If you own a piece of an energy limited partnership, you’ve suffered epic losses in recent months as .
Now, you may be in for a surprise tax bill as well.
Master limited partnerships, as these complex vehicles are known, are common in the energy industry. They’ve been around since the 1980s, but it wasn’t until recently that they took on star status among individual investors. (Pension fund investors usually steer clear of these partnerships because they create tax liabilities for them.)
Because these partnerships must distribute all of their excess cash flow to investors, their quarterly payments are generous. Regular savers whose fixed-income investments have been ravaged by the Federal Reserve’s zero-percent interest rate policy have found these entities’ payouts of 6 percent or more especially attractive.
Wealthy people, too, have flocked to United States partnerships for their tax advantages. Because they are not corporations, they pay no corporate taxes on the income they generate. Those tax bills were passed along to investors, resulting in a reduced overall tax rate.
A portion of these payouts represented a return of capital, reducing holders’ cost bases for tax purposes. When holders sell their shares, they pay a lower capital gains tax rate on any appreciation they have recorded.
The energy collapse brought a halt to the love fest between investors and these partnerships. Even after the bounce in oil prices earlier this week, the Alerian MLP index, a collection of 50 top energy partnerships, is down 47 percent over the last 52 weeks.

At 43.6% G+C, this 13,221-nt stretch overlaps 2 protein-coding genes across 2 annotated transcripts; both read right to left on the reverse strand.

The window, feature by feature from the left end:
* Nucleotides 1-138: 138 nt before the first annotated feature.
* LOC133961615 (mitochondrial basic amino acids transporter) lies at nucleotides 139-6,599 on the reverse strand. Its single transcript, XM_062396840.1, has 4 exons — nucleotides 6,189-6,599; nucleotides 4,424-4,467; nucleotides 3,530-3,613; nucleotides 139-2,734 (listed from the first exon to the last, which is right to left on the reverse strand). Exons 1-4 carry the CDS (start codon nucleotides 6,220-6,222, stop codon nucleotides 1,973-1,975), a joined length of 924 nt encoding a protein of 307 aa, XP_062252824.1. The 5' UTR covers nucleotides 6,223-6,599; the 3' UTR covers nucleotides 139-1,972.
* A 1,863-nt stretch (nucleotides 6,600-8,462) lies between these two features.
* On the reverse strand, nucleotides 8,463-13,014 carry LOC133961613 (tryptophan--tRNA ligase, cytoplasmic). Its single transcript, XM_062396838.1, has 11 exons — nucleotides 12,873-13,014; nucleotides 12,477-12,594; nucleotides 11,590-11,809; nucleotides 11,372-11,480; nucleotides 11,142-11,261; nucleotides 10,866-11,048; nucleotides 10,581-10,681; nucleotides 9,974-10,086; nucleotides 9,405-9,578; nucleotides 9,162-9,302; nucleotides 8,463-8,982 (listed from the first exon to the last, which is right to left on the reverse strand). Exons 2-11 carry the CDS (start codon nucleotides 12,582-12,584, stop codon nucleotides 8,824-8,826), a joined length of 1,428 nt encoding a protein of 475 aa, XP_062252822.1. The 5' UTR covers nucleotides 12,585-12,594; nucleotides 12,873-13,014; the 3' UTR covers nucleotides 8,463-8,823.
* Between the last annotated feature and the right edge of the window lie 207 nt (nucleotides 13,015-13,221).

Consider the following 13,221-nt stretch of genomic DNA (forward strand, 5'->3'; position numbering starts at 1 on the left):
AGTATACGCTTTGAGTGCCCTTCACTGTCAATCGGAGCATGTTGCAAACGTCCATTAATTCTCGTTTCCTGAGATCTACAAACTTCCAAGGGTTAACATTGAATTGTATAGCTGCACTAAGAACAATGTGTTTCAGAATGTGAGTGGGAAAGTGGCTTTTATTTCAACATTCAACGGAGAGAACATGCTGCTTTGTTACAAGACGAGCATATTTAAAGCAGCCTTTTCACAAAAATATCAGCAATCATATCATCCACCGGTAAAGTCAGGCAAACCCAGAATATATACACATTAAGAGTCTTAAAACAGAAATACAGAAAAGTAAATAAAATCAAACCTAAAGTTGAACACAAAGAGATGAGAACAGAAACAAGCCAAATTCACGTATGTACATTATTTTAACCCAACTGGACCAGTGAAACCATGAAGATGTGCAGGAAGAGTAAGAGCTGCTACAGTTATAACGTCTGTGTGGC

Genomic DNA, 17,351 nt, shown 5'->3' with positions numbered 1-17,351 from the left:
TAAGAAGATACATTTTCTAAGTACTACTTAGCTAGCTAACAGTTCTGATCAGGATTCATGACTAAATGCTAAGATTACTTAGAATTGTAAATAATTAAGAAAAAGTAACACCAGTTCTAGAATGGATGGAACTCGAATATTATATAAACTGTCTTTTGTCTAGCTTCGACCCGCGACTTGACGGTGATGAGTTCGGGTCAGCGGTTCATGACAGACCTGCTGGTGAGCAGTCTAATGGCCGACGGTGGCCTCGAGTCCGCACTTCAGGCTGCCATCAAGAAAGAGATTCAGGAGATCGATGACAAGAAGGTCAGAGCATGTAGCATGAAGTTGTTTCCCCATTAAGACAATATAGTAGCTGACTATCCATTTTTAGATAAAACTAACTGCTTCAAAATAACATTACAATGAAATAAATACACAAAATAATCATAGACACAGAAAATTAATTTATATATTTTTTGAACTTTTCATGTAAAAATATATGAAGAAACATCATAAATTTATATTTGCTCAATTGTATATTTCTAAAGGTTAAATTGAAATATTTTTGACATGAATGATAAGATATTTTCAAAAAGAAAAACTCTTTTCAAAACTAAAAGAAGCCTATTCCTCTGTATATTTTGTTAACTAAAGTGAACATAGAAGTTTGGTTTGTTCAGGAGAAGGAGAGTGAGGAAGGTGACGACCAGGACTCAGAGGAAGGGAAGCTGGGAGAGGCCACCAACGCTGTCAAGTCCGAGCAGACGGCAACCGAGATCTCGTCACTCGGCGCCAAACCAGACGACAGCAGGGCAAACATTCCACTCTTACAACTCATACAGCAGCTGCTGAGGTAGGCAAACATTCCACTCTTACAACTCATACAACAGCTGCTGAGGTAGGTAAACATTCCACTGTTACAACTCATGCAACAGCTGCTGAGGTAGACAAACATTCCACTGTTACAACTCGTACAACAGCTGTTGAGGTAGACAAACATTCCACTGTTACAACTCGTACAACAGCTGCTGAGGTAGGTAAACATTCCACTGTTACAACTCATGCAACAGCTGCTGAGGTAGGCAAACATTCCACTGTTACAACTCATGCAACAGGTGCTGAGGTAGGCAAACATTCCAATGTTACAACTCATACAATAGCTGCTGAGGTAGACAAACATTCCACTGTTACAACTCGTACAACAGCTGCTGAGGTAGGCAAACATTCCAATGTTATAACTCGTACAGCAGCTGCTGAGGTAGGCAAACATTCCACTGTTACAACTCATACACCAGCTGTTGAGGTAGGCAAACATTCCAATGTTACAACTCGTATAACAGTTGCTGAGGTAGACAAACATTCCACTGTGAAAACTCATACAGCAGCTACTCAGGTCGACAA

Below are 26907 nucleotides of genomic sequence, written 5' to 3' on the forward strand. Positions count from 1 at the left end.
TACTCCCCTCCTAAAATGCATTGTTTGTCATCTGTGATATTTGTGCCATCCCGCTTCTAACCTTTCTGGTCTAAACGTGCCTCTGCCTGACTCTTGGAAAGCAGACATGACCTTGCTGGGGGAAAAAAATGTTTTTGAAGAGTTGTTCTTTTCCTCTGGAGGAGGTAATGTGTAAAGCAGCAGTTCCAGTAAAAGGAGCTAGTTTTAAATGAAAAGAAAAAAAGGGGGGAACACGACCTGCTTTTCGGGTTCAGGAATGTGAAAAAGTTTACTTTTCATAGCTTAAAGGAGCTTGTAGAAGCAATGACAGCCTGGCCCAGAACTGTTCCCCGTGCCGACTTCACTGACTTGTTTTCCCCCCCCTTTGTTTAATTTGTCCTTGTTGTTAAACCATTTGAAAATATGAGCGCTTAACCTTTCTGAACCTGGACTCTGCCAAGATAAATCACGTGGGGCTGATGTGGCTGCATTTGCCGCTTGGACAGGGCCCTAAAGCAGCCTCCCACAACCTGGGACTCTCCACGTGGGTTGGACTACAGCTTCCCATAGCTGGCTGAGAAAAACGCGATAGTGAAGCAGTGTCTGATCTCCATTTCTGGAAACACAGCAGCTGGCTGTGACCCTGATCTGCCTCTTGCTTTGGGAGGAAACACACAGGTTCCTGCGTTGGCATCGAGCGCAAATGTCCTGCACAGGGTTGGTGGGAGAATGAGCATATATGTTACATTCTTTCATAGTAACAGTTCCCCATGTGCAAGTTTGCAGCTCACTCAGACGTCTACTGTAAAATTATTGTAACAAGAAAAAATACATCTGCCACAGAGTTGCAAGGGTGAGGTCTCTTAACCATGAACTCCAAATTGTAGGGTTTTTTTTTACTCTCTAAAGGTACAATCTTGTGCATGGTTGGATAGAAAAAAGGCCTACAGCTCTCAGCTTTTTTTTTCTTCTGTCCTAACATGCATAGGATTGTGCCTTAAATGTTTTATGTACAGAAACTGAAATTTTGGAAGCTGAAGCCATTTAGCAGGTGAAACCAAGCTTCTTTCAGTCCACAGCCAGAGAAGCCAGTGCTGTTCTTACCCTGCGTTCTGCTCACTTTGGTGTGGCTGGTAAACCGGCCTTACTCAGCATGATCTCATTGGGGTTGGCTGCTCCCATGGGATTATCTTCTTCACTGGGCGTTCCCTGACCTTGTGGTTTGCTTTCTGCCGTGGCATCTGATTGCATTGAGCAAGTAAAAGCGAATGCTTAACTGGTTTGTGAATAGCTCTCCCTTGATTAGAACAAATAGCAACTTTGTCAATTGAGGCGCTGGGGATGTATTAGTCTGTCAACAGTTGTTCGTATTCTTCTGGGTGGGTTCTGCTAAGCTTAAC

Now, the taxman may add to this burden.
Partnership investors face potential tax liabilities stemming from devastation in the oil patch.
The capital-intensive energy industry is laden with debt, and as limited partnerships have difficulty meeting their interest payments, they may try to restructure their obligations. When they do, partnership owners must pay income taxes on their share of the debt forgiven by creditors. These taxes are due even though unit holders received no actual income as a result of the restructuring.
“If these companies engage in workouts where some of their debt is forgiven, that would create what’s known as cancellation-of-indebtedness income,” said , a tax and accounting expert in New York City. He added, “Each partner would have income equal to their share of the cancellation.”
Consider the situation at , a troubled exploration and production company in Houston. After suspending its cash distributions indefinitely last fall, Linn announced a debt in November. Under the deal, the company exchanged $2 billion of its senior notes for $1 billion in new debt.
Linn, while not a master limited partnership, has the tax status of one. So the forgiveness of $1 billion in debt will result in a tax bill for its holders reflecting that amount.
The company’s documents warn investors about this situation. A spokeswoman for Linn declined to comment further.